I dropped some tofu jerky on the kitchen floor the other day. This saddened me because it was the last of the current batch and even though I scooped it up within the three-second-rule thing, I know how often the kitchen floor gets cleaned and therefore I apply something more akin to a three-foot-rule thing as far as any food/floor contact goes. I wiped the jerky with a bit of kitchen roll but I still didn’t fancy my chances and I wasn’t about to bleach it then eat it, so into the bin it went. Sniff.
I love tofu. I especially love it when it’s been pressed to perfection and isn’t a gungy spongy lump of goo, which it hasn’t been since getting my hands on a Tofuture tofu press. But I still wanted to make it meatier and chewier and wondered what it would be like dehydrated, which also gave me a good excuse to use my new Optimum P200 dehydrator.
A big, black, shiny beast came to stay. No, not a black labrador (my cat would pack her bags) but the new Optimum P200 Dehydrator from Froothie. I’ve been happily using my old dehydrator for the last year but that’s a round one and although it did its job, I’d heard square ones were better for the following reasons:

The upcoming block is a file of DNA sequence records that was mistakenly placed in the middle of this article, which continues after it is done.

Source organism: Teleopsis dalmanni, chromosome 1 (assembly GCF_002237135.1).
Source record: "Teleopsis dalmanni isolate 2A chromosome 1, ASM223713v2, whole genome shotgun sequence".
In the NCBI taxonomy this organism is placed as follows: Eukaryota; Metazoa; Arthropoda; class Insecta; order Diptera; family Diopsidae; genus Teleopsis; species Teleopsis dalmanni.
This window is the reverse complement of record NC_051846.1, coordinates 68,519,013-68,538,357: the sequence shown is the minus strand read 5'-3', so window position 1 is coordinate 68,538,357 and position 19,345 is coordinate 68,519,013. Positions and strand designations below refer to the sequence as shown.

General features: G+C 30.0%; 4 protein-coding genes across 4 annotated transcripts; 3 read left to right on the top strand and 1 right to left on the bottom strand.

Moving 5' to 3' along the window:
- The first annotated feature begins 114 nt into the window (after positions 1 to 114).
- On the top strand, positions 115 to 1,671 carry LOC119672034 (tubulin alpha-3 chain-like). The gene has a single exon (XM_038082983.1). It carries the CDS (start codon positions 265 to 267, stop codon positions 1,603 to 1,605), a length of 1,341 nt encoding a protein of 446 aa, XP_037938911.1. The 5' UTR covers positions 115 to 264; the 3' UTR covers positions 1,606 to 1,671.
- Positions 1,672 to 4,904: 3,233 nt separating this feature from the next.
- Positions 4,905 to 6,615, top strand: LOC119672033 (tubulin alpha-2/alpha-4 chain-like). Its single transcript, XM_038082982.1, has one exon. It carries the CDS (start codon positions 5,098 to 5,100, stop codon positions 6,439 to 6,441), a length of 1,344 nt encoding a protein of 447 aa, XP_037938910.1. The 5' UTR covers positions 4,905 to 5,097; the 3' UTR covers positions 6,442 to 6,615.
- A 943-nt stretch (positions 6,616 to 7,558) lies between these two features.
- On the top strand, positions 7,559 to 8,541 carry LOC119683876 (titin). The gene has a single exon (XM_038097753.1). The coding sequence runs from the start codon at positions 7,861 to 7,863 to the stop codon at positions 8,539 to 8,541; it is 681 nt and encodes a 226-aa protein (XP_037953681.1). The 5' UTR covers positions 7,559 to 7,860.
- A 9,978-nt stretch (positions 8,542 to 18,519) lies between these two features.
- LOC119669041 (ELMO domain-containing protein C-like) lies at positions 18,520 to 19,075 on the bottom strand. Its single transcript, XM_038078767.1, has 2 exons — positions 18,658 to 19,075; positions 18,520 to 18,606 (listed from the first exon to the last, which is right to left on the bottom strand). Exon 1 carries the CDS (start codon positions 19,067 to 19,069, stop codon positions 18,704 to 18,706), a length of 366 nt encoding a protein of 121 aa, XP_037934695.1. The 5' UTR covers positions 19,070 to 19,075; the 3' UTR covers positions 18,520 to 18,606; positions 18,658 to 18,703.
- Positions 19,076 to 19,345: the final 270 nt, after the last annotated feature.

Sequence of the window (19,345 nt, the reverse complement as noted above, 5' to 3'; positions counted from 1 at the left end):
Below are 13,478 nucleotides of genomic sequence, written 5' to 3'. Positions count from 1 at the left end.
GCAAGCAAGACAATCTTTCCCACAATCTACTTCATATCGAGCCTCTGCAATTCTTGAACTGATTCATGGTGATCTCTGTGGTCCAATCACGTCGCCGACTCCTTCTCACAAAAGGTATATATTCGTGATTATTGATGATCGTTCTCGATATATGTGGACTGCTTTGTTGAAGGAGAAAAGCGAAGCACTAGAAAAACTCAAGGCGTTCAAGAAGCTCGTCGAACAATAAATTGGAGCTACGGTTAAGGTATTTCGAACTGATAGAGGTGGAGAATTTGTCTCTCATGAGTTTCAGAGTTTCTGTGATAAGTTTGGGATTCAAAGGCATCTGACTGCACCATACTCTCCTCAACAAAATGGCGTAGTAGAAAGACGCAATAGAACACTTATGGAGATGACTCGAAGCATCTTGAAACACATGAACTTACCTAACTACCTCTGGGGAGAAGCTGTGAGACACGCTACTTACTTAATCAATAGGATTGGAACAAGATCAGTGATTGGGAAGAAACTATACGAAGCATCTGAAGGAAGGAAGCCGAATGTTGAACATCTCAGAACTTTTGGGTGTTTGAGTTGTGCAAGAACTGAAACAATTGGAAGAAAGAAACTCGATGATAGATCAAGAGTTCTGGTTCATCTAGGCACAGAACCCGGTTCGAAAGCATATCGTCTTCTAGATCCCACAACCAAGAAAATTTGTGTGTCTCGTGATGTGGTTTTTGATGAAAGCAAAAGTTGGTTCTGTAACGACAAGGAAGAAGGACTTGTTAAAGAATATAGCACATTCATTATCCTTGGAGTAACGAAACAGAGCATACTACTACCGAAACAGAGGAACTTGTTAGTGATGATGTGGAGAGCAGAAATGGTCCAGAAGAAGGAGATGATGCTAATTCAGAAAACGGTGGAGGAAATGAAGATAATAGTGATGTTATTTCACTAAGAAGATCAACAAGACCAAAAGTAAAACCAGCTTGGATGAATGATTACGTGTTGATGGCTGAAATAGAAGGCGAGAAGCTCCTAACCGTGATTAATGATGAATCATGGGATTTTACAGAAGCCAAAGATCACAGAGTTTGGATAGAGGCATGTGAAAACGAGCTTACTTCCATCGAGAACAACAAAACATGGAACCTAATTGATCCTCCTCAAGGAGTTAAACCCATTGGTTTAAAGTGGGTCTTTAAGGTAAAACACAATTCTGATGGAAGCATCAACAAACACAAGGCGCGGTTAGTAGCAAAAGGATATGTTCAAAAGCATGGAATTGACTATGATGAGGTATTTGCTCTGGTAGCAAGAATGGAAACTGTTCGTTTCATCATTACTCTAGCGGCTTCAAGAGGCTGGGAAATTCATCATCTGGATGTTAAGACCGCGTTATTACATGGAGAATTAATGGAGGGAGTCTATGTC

- The heat in a square dehydrator is evenly distributed – top to bottom and front to back – so you don’t have to keep switching the trays around while whatever’s inside is drying. Round dehydrators are heated from the bottom, so the bottom gets most of the heat, so you have to keep switching the trays around.
- Round dehydrators have a hole in the middle of each tray which a) means it takes longer to dehydrate the food; and b) means you’re losing space on each tray and makes it more difficult to make things like fruit leathers/roll-ups/crackers, etc.
- With a square dehydrator, you can take all the trays out and prove bread and make yoghurt inside the machine (no, I have no idea how; I just know you can). If you took all the trays off a round dehydrator, you’d just be left with the base.